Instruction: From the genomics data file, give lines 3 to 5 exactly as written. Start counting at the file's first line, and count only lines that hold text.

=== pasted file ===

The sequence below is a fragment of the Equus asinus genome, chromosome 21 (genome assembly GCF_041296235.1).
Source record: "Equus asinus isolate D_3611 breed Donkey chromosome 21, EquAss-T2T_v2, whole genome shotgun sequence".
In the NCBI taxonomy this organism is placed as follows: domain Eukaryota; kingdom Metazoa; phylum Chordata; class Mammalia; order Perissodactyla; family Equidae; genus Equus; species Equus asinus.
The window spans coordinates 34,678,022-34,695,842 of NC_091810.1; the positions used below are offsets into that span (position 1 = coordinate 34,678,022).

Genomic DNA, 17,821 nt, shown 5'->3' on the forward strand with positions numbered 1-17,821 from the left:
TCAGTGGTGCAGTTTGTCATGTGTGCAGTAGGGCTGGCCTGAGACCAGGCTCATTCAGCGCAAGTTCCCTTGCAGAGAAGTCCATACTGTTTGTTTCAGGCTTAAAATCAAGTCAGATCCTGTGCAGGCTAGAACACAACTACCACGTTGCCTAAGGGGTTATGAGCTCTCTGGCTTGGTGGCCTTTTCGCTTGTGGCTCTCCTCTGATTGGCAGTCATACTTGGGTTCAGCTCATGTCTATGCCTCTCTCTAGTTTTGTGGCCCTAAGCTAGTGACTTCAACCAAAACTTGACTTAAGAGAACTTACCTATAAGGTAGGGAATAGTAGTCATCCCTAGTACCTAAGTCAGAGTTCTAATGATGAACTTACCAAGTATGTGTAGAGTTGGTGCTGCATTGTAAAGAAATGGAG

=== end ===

In the NCBI taxonomy this organism is placed as follows: domain Eukaryota; kingdom Metazoa; phylum Chordata; class Mammalia; order Perissodactyla; family Equidae; genus Equus; species Equus asinus.
The window spans coordinates 34,678,022-34,695,842 of NC_091810.1; the positions used below are offsets into that span (position 1 = coordinate 34,678,022).

Genomic DNA, 17,821 nt, shown 5'->3' on the forward strand with positions numbered 1-17,821 from the left: